Robert Tobiassen Leads Talk on the Amazing World of Alcohol and the Law


Robert TobiassenThere aren’t too many commodities that flow at wedding celebrations, raise tax revenues, and even treat minor cuts and bruises. It is true - no matter where we turn in society alcohol may be found. To discuss the historical and legal significance of the lucrative liquid, Robert Tobiassen, former Chief Counsel for the Alcohol & Tobacco Tax and Trade Bureau, joined Miami Law last week to speak on “The Amazing World of Alcohol: Do You or Your Car Drink the Most?”

“[Alcohol] is an amazing subject,” said Tobiassen. “Such a small commodity can raise so many legal and social issues. It is used to celebrate the good times, mourn the bad times, and has a huge economic impact.”

Alcohol has long brewed legal battles. Its significance is so deep that there have been two Constitutional Amendments to address it. The 18th Amendment prohibited alcohol, and the 21st Amendment expelled the 18th Amendment and gave states more power over its use. “Alcohol law encompasses all areas of law including constitutional law, administrative law, torts, and contracts,” said Tobiassen. “To understand alcohol law we must understand our history.”

In the 1700s, distilled spirit taxes were implemented to pay off the nation’s debt accumulated from wars. As the nation progressed through the 1800s, a huge percentage of federal revenue came from alcohol and tobacco taxes. As fiscally beneficial alcohol has proven itself to be, its consumption also gives rise to social evils. Loose laws gave rise to the temperance movement of the early 1900s as saloons and distributors maliciously pushed an agenda of mass consumption onto the public.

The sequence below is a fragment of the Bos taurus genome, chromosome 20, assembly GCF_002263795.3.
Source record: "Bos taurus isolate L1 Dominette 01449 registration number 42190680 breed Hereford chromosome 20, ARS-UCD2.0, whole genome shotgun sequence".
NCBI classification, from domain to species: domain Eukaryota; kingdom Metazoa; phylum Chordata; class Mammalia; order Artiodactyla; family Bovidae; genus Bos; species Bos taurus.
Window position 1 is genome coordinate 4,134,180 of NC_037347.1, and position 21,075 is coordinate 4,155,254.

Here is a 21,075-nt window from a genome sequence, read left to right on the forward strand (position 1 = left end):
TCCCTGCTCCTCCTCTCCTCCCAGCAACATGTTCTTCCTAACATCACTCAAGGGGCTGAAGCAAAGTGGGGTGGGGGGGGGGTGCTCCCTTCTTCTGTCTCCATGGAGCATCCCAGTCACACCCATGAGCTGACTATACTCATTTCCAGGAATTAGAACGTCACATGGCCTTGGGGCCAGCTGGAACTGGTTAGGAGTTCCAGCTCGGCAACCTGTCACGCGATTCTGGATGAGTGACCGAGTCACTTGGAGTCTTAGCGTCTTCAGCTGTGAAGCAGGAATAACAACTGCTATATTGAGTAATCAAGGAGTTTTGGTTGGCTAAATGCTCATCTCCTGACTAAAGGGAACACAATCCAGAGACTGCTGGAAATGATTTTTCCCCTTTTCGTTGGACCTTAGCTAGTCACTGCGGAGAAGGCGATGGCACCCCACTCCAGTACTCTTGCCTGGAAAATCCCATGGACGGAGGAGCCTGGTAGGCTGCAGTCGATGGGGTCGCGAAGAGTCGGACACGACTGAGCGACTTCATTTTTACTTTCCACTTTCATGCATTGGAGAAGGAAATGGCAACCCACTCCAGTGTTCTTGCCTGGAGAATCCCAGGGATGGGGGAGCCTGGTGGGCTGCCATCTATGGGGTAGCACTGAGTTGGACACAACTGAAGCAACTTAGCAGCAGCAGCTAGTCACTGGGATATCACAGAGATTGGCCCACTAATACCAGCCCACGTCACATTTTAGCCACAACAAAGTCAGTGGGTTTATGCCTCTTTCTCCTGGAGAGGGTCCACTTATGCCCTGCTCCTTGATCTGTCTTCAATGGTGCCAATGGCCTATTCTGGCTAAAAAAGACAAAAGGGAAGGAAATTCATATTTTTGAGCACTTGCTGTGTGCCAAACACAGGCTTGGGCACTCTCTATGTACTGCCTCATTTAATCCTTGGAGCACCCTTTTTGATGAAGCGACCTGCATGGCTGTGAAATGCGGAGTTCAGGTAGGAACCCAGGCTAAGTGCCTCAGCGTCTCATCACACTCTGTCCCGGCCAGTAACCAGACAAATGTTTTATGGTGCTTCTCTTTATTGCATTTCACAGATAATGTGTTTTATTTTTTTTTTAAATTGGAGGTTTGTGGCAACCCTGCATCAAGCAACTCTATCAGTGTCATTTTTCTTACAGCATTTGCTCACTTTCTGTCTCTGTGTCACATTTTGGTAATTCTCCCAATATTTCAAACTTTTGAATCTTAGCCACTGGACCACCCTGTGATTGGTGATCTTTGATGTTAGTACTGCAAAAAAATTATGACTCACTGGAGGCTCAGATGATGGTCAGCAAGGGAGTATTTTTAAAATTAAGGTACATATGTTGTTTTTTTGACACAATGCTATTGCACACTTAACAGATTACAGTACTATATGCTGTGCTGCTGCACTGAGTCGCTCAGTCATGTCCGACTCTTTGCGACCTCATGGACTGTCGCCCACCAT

After hard fought legislative battles, alcohol now stands as an economic and social giant. In fact, many companies on the New York Stock Exchange have some involvement with alcohol, ranging from pharmaceutical companies to media conglomerates. Many songs in urban music reference alcohol, the four most common brands being Patron, Hennessey, Grey Goose, and Jack Daniels.

“80% of all alcohol use is industrial,” said Tobiassen. “Alcohol really affects lives - there are a lot of jobs on the line.” Amongst the biggest alcohol users are our cars, which consume over 400 gallons of alcohol per year – more than 20 times the yearly alcohol intake of the average person.

When used responsibly, drinkable alcohol may provide for an enjoyable experience. However, Tobiassen warns against the serious health concerns. There are an estimated 14 million alcoholics in the U.S. and over 100 million dollars are spent annually for alcohol-related health care.

The event was hosted by The Southern Wine & Spirits Program in Alcoholic Beverage Law.